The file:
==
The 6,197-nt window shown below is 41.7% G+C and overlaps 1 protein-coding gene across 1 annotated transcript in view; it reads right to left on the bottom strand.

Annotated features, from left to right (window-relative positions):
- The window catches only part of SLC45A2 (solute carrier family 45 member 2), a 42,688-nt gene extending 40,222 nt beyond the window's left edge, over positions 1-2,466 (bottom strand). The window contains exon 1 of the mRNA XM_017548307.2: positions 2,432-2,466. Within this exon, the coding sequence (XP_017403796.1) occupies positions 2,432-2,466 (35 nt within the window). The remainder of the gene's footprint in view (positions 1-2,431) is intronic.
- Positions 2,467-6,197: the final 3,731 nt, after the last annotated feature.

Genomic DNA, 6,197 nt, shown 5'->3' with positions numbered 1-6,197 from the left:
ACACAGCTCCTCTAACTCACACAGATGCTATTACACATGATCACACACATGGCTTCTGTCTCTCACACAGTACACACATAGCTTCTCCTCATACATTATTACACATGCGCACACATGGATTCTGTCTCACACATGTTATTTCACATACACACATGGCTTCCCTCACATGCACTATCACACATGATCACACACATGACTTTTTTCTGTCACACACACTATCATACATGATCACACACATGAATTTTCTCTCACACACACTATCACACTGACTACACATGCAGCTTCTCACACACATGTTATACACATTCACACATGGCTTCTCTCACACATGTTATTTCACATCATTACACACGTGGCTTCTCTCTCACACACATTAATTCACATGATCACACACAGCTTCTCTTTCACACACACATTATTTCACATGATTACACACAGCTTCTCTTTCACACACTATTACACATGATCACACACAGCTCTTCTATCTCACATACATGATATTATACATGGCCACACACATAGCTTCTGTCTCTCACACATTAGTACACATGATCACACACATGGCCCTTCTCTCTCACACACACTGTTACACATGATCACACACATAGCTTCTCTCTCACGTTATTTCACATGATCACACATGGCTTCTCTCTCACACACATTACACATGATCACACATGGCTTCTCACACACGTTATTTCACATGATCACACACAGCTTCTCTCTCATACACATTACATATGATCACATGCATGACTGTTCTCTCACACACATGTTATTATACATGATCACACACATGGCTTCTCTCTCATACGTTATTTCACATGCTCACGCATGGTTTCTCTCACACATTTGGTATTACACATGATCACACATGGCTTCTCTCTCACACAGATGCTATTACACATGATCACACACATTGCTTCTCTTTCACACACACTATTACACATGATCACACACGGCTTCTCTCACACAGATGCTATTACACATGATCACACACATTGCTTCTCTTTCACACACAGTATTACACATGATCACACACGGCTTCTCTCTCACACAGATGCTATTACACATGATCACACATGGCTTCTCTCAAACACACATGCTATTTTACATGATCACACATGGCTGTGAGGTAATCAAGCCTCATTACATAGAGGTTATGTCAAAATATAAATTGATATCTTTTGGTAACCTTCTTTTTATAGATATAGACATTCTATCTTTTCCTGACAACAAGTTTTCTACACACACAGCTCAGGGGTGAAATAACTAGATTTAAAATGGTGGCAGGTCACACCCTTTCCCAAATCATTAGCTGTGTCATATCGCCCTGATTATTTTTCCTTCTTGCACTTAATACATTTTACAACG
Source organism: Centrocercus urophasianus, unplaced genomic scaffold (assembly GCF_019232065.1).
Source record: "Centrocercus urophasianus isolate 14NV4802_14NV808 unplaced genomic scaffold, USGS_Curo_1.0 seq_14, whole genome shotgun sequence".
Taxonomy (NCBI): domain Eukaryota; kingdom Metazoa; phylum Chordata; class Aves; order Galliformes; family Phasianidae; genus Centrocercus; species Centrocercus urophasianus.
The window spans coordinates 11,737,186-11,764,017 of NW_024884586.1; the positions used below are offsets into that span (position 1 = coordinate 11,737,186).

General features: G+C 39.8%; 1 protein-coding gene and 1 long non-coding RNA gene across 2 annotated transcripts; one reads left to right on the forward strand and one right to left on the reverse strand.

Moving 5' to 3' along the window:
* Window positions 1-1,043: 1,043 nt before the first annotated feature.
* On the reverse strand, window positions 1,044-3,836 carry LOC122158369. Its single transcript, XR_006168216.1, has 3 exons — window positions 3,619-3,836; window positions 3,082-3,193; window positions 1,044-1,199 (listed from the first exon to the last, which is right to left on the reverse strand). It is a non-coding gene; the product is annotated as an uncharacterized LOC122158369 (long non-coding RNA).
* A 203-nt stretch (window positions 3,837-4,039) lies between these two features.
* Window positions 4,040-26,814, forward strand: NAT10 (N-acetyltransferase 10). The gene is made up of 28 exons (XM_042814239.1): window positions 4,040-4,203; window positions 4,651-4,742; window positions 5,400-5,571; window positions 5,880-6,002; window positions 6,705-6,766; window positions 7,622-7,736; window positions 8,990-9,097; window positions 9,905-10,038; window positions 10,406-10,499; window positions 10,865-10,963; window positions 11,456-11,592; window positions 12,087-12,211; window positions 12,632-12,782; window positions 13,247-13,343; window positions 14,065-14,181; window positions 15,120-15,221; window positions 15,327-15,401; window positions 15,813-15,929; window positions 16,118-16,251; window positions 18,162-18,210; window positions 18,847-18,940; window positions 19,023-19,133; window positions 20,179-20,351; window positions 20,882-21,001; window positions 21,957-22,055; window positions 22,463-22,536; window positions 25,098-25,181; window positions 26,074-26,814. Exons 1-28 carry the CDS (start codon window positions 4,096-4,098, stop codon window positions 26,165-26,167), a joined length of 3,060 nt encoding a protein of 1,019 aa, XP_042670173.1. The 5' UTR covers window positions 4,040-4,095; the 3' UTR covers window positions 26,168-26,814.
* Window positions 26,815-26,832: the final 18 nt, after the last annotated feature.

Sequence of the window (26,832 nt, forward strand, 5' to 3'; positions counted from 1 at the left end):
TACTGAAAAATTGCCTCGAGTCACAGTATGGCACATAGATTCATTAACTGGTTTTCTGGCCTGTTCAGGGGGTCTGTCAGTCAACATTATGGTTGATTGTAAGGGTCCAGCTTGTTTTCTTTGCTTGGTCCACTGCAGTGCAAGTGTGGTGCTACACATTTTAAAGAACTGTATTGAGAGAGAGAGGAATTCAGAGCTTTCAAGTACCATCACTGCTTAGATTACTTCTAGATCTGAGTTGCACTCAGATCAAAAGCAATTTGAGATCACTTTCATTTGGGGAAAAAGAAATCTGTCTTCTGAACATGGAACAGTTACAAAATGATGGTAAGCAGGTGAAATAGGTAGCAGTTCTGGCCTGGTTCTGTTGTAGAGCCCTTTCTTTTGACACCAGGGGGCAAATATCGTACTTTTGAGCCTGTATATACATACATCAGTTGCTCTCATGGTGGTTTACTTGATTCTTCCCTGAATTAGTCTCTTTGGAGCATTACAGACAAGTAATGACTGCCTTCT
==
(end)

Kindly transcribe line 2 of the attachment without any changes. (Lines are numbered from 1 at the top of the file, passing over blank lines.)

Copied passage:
Annotated features, from left to right (window-relative positions):